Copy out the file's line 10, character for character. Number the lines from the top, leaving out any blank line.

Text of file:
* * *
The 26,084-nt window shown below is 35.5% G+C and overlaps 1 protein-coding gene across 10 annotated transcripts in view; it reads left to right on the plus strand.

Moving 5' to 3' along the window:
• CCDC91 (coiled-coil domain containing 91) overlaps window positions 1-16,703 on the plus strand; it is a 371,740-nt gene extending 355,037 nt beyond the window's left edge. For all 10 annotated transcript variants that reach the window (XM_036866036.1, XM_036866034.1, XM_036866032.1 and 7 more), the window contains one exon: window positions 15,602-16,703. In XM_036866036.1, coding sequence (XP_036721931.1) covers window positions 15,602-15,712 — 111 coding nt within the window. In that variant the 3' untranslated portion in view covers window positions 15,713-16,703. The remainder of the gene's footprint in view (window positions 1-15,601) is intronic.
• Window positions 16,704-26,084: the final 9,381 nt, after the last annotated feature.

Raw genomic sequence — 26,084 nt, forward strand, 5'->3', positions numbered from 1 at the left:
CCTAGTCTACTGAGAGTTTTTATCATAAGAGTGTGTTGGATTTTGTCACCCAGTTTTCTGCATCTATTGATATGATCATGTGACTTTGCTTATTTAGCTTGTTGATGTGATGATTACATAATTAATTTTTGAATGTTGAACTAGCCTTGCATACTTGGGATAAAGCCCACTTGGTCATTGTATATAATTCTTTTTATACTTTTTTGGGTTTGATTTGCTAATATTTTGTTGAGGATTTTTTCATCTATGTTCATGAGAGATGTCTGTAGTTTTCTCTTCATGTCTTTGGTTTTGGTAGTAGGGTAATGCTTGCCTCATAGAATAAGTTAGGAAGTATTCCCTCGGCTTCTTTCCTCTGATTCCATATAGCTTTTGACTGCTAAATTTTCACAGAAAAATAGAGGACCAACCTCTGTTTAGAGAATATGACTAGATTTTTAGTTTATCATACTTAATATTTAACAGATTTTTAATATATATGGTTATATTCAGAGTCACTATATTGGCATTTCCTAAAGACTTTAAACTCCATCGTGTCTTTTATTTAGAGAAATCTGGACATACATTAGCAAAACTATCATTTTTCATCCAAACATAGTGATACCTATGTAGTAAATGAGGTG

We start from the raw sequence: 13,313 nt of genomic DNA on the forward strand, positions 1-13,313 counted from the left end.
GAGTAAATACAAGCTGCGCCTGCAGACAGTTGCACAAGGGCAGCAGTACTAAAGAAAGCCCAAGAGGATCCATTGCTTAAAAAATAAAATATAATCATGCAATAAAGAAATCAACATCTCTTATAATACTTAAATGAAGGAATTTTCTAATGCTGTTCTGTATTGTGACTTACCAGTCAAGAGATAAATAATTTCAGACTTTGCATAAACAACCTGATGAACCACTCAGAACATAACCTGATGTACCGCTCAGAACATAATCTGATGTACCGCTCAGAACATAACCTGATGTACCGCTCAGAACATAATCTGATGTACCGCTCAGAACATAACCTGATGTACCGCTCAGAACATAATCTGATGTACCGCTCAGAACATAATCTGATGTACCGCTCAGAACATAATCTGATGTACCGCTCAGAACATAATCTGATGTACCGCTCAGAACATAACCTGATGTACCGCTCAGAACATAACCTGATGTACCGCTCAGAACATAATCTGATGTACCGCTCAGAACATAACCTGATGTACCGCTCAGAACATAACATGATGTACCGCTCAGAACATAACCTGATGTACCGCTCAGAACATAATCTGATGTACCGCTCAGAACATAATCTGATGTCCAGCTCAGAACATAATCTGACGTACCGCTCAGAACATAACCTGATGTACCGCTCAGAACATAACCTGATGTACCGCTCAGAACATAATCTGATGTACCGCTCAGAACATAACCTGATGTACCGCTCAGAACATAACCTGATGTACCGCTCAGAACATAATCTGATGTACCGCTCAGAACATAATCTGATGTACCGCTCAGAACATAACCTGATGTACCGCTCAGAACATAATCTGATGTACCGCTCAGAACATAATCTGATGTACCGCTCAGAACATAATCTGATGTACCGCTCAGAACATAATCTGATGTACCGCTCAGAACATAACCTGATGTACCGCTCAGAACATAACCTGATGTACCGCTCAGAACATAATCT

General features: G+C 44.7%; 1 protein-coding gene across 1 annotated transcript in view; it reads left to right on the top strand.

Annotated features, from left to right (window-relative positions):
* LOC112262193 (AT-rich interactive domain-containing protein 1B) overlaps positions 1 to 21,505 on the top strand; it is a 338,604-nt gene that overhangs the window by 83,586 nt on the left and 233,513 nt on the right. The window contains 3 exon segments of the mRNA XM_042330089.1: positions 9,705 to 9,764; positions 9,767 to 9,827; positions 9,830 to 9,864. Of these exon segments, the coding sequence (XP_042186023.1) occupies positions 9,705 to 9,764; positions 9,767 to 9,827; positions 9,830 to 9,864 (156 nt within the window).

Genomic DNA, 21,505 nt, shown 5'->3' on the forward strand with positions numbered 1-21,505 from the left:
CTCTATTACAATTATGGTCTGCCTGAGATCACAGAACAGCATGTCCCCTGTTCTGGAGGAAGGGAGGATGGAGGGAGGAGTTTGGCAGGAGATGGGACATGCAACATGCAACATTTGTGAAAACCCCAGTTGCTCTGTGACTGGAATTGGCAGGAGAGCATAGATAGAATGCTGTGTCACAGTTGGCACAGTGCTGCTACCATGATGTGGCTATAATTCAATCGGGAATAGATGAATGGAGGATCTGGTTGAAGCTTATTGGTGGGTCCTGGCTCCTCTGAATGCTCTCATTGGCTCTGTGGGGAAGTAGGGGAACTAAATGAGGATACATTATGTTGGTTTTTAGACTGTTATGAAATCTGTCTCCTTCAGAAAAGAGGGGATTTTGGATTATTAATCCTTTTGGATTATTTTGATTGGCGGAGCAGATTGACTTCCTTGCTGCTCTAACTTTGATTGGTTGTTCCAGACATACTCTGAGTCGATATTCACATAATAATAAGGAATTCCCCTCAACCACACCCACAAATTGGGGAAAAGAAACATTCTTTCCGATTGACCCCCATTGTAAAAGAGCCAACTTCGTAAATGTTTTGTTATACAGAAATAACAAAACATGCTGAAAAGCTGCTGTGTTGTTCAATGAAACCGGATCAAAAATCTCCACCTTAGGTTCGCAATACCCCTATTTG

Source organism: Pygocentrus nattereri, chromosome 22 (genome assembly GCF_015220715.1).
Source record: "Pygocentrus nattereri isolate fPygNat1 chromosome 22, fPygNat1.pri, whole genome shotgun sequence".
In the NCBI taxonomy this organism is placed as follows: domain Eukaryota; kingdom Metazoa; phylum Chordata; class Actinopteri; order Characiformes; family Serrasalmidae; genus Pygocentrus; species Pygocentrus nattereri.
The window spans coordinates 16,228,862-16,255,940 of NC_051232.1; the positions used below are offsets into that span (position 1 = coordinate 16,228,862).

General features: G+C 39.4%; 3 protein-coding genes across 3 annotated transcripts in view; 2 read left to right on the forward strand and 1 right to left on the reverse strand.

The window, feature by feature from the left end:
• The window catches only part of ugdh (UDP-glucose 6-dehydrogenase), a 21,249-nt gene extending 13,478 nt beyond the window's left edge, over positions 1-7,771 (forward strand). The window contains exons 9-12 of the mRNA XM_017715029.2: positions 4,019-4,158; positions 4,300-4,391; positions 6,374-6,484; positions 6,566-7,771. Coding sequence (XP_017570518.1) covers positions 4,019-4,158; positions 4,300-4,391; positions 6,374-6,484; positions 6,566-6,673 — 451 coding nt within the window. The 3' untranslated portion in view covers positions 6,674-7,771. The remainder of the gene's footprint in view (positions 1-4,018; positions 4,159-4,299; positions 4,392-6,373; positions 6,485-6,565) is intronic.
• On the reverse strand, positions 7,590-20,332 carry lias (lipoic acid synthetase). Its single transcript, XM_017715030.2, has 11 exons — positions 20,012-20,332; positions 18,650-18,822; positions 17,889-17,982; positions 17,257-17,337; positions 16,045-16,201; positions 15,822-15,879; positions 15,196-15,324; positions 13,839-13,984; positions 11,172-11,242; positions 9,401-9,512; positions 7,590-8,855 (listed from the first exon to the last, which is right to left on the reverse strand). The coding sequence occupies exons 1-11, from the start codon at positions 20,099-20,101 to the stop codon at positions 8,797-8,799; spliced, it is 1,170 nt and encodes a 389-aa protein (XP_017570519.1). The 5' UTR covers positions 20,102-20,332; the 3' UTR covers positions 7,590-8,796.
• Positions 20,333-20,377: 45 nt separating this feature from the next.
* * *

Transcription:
Annotated features, from left to right (window-relative positions):